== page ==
Unfortunately divorce usually goes hand in hand with great unhappiness about the way in which the assets the two parties have built up over the years should be divided.
The marriage contract will determine to a large extent how these assets are to be divided.
Therefore it is worthwhile to spend time on scrutinising different forms of marriage contracts and how each of them can affect the division of assets later, according to Clive Hill, legal adviser of Sanlam Trust.
Here are a few examples:
If you are married in community of property:
In terms of this marriage contract both parties are the owners of the joint estate.
From the start of the marriage all assets and liabilities are incorporated in a single, joint estate, with certain assets being excluded.
Assets accumulated by one or both parties prior to the marriage also become part of the joint estate owned by both parties.
In this case, assets that are excluded are, for example, those inherited by one of the parties on the distinct understanding that they will not form part of the joint estate.
Consequently all property in the joint estate will belong to the husband and wife as an equal, indivisible portion – and both of them will share in the profits or losses of the joint estate.
A marriage out of community of property, without accrual:
This type of marriage becomes effective when the parties enter into an antenuptial contract.
This is a contract entered into by both parties and sets out the rules and conditions in respect of the division of assets, and which will apply during the marriage.
In the case of marriages out of community of property without accrual, the property owned by a person prior to the marriage, as well as all property accumulated during the marriage, belongs only to that person.
The same rule applies to liabilities. Each party’s debt remains his or her responsibility. Consequently each party may deal arbitrarily with his or her estate in a will.
A marriage out of community of property with accrual:
In terms of this marriage contract the difference between the net increases in the respective estates during the duration of the marriage is divided equally between the two parties when the marriage is terminated.
The calculation of the accrual can briefly and generally be summarised as follows: It is important to determine the value of the estate at the time the marriage is contracted, for example R1m, and the value of the estate at termination of the marriage, for example R1.5m.
The amount by which the estate has increased (in this case R500 000) is then deemed the accrual.
The same calculation must be done for the other party to the marriage.
Say the value of the accrual (as calculated above in the other party’s estate) is R300 000. The difference in accrual between the estates of the two parties is therefore R200 000 (R500 000 less R300 000).
The party whose estate accrued by the smaller amount will then have a claim against the other party’s estate for half of the difference in accrual: therefore R100 000.
The accrual will consequently be divided equally (R300 plus R100 000 = R400 000 for the one party and R500 000 less R100 000 = R400 000 for the other party in the marriage).
Certain assets are excluded from the accrual in terms of the Matrimonial Property Act. These include, for example, the following:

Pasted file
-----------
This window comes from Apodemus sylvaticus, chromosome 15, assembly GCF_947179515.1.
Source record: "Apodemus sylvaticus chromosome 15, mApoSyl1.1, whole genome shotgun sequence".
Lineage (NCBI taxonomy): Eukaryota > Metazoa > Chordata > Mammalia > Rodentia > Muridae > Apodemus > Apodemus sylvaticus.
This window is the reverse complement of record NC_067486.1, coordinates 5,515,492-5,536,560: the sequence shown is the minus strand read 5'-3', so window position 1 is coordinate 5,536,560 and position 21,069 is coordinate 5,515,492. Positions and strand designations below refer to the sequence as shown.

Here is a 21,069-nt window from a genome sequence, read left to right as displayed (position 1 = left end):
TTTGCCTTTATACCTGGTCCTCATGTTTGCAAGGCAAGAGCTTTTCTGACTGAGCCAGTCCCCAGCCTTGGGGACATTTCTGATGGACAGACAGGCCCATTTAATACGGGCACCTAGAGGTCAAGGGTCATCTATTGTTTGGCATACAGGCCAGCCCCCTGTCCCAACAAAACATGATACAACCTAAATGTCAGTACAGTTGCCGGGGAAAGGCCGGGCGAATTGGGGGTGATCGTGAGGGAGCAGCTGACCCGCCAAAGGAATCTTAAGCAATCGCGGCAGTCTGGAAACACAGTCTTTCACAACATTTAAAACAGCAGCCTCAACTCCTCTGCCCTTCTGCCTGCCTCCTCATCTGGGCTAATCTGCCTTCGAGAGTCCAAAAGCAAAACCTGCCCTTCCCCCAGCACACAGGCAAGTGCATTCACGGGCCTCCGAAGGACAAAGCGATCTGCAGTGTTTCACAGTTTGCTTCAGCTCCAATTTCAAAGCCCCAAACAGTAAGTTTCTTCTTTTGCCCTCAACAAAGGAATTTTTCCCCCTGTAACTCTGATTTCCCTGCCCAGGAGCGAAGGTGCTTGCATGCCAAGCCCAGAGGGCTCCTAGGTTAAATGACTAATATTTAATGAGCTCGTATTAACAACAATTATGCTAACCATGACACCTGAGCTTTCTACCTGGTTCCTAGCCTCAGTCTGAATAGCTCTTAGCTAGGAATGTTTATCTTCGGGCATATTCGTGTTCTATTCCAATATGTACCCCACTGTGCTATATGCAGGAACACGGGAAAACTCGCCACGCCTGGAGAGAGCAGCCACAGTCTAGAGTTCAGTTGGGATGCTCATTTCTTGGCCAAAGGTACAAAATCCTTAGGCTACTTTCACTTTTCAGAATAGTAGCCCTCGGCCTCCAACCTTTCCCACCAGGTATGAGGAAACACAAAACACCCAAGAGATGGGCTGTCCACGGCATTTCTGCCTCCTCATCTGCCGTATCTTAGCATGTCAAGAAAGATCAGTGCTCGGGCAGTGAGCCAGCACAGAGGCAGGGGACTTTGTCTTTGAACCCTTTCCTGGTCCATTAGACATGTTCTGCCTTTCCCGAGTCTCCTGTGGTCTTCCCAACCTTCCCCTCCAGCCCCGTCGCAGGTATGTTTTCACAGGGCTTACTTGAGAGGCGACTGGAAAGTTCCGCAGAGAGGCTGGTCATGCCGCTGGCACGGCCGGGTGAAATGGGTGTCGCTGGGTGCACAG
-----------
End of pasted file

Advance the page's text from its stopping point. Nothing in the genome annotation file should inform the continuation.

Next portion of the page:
* An inheritance received during the duration of the marriage;
* Donations made between the parties during the duration of the marriage;
* Assets explicitly excluded in terms of the conditions of the marriage contract.
Although each marriage partner may bequeath his or her separate estate at his or her discretion, it should be borne in mind that in terms of the accrual system the other party may have a claim that will have to be finalised before the testamentary distribution can take place.
The testator could be prevented from bequeathing his estate as he wishes if, after settlement of all claims, there are not sufficient assets or funds in his estate to carry out his wishes.
"Although no one wants to envisage a divorce, it is advisable to plan your life in such a way that you are not ruined financially if your marriage breaks down," Hill says.
"Women in particular should take cognisance of this, as they face new financial responsibilities when they have to take out risk and insurance policies and make investments."
Perhaps, he says, they should also consider the prospect of new financial constraints while bringing up their children without the daily, direct financial assistance or another parent.
A few tips for women:
* Take part in financial decision making in your marriage right from the start.
Too many women leave financial matters in their husband’s hands.
And so-called homemakers in particular could suffer as a result of this when their marriage comes to an end and they discover that their husbands have disposed of their assets over the years by, for example, selling these to a family trust.
* Make sure you understand how your medical scheme cover works.
After a divorce the children are usually taken care of. But the wife could be pushed aside and might have to take out her own medical insurance or healthcare product.
You might realise suddenly that you are no longer covered by the medical scheme to which your family belonged.
* If the father pays maintenance, the order is usually not binding on his estate.
So make sure it is included in the divorce order and thus made binding on his estate.
* Be careful with your finances after the divorce.
Stress could make you spend money and forget about the future.
* Add your voice to our Women's Wealth Issue and help empower others this Women's Month.
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